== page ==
My mother is a down-to-earth, no-nonsense, tell-it-like-it-is person. This could stem from the fact that she grew up in a family full of New Yorkers hardened to city life. She is a strong advocate for getting a full eight hours of sleep (and I learned through experience as a child to never wake her up in the middle of the night unless it was an emergency). She enjoys reading biographies and yet also knows the words to most of the songs in J.R.R. Tolkien's The Hobbit and The Lord of the Rings. We've bonded over going to Harry Potter midnight release parties, talking about books (especially what Gretchen Rubin recommends reading), watching Gilmore Girls and going to the gun range with my grandfather.
She's also one of my best friends.
My mother has always believed in me. I told her I wanted to pursue music in middle school and despite the fact that she has no musical talent, she encouraged me to pick up an instrument. I chose the clarinet à la Harry Potter -- "the wand chooses the wizard" -- and the clarinet chose me. My mom gladly attended concerts and marching band performances. However, I had to practice in the bathroom in the furthest room in the house with all of the doors shut until "I was pleasant enough to listen to."
We've always had regular conversations and while I'm living in New York and she in Florida, she is the one pushing for Skype conversations as opposed to phone calls or texts. She also drops whatever she is doing to talk to me when I call. "Hold on a second," she often tells me. "I'm on the phone with a friend." I hear her tell her friend that when a daughter calls, you have to take it. Family first. Daughters first.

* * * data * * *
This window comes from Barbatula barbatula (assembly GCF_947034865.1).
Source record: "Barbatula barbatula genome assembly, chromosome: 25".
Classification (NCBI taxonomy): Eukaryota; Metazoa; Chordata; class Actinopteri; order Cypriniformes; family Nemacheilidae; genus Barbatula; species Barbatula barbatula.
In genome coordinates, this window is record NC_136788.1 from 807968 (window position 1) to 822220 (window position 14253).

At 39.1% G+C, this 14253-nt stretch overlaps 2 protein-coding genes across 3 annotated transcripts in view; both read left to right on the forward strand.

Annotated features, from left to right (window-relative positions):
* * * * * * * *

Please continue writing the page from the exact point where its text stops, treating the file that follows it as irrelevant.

Now that she's a newly-divorced mother and I recently ended a six-year-long relationship, we have a lot more to discover about each other as we navigate the dating world.
She told me about a date she went on and I told her about a guy I met on Tinder. I then explained to her what Tinder was. A few days later, she sent me a photo via text of a New York Times article recommending Hinge over Tinder as a dating app. "Check it out," the text read.
I was having a particularly rough time of dating (online and IRL), and said to her, What if I don't find anyone? I was asking her for guidance in a city she was born and raised in decades ago. I'd only been in New York for a year.
Her piece of advice? She said that "there are single men all over the place. Go to where the type of guy you want to meet is."
I enjoy books, wine, cheese, running, yoga, classical music, science fiction and other random things. I have yet to find a good watering hole for that kind of guy, but I think there's still hope.
She stresses the importance of finding someone who is good to you, who cares about your well-being and happiness. She advises to look older, but the trend in my extended family (and my sister) is to marry younger, so my fate (and the age of the potential guy) is still up in the air.
When I accepted a job offer and moved to New York around this time last year, she wanted to throw a "goodbye and good luck" party for me for her friends. I thought the idea was silly. She said that we should take the time to celebrate all of the moments in our life.
We celebrated and had a great time.